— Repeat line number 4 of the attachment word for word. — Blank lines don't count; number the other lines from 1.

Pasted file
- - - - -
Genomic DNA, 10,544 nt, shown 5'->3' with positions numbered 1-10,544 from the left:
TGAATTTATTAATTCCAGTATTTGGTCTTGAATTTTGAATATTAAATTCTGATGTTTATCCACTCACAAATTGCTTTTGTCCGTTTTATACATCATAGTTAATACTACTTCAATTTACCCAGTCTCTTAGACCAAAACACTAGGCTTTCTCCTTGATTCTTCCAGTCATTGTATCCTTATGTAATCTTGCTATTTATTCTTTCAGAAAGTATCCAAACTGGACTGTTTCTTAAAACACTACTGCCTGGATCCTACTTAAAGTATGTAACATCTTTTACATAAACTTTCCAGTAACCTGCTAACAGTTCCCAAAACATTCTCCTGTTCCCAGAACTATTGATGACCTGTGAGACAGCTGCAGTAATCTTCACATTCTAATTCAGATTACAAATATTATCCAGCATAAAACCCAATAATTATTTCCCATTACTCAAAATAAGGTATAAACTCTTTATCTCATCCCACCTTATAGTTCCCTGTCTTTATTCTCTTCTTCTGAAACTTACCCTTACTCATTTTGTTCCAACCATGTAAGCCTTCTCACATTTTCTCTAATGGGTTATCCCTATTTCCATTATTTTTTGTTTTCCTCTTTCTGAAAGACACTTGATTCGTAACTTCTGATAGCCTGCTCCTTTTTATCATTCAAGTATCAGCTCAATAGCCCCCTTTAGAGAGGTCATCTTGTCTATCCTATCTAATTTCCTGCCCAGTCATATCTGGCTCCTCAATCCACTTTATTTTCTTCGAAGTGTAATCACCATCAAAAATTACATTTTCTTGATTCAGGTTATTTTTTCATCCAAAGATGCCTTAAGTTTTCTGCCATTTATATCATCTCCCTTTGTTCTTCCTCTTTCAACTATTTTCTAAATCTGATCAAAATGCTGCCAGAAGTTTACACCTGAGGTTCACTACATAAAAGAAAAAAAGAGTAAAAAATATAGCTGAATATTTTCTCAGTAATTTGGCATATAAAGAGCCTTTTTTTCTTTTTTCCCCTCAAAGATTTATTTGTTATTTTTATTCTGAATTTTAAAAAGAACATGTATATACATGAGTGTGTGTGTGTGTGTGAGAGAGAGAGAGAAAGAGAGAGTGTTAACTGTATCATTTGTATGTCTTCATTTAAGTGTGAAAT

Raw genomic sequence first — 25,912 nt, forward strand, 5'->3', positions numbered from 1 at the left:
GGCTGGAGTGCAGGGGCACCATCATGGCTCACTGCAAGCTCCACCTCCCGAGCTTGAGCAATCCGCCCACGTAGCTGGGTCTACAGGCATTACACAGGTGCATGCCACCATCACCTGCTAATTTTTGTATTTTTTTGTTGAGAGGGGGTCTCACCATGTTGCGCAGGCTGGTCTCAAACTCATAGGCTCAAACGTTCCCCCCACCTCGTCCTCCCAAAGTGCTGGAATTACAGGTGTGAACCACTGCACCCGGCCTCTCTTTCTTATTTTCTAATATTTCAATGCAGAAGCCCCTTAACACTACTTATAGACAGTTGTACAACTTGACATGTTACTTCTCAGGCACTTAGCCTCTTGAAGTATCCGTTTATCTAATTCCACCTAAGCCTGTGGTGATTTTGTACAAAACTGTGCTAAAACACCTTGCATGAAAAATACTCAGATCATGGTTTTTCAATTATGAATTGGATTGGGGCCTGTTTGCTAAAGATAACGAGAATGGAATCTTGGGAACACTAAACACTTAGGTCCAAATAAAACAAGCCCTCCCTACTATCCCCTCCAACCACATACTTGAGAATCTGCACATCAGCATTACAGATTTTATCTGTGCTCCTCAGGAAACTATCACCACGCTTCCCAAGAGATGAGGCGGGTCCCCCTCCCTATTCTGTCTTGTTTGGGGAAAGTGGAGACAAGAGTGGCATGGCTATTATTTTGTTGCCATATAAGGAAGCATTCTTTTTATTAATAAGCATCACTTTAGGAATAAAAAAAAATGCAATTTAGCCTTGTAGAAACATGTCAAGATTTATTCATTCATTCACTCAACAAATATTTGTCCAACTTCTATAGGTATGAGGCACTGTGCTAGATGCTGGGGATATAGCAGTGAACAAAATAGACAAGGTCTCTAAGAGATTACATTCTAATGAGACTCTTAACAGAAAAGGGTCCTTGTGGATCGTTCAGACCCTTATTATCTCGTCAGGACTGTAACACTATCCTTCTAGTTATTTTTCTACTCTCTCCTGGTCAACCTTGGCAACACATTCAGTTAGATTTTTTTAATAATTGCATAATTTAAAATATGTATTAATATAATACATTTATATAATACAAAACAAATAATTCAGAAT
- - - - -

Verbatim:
GGCTGGAGTGCAGGGGCACCATCATGGCTCACTGCAAGCTCCACCTCCCGAGCTTGAGCAATCCGCCCACGTAGCTGGGTCTACAGGCATTACACAGGTGCATGCCACCATCACCTGCTAATTTTTGTATTTTTTTGTTGAGAGGGGGTCTCACCATGTTGCGCAGGCTGGTCTCAAACTCATAGGCTCAAACGTTCCCCCCACCTCGTCCTCCCAAAGTGCTGGAATTACAGGTGTGAACCACTGCACCCGGCCTCTCTTTCTTATTTTCTAATATTTCAATGCAGAAGCCCCTTAACACTACTTATAGACAGTTGTACAACTTGACATGTTACTTCTCAGGCACTTAGCCTCTTGAAGTATCCGTTTATCTAATTCCACCTAAGCCTGTGGTGATTTTGTACAAAACTGTGCTAAAACACCTTGCATGAAAAATACTCAGATCATGGTTTTTCAATTATGAATTGGATTGGGGCCTGTTTGCTAAAGATAACGAGAATGGAATCTTGGGAACACTAAACACTTAGGTCCAAATAAAACAAGCCCTCCCTACTATCCCCTCCAACCACATACTTGAGAATCTGCACATCAGCATTACAGATTTTATCTGTGCTCCTCAGGAAACTATCACCACGCTTCCCAAGAGATGAGGCGGGTCCCCCTCCCTATTCTGTCTTGTTTGGGGAAAGTGGAGACAAGAGTGGCATGGCTATTATTTTGTTGCCATATAAGGAAGCATTCTTTTTATTAATAAGCATCACTTTAGGAATAAAAAAAAATGCAATTTAGCCTTGTAGAAACATGTCAAGATTTATTCATTCATTCACTCAACAAATATTTGTCCAACTTCTATAGGTATGAGGCACTGTGCTAGATGCTGGGGATATAGCAGTGAACAAAATAGACAAGGTCTCTAAGAGATTACATTCTAATGAGACTCTTAACAGAAAAGGGTCCTTGTGGATCGTTCAGACCCTTATTATCTCGTCAGGACTGTAACACTATCCTTCTAGTTATTTTTCTACTCTCTCCTGGTCAACCTTGGCAACACATTCAGTTAGATTTTTTTAATAATTGCATAATTTAAAATATGTATTAATATAATACATTTATATAATACAAAACAAATAATTCAGAAT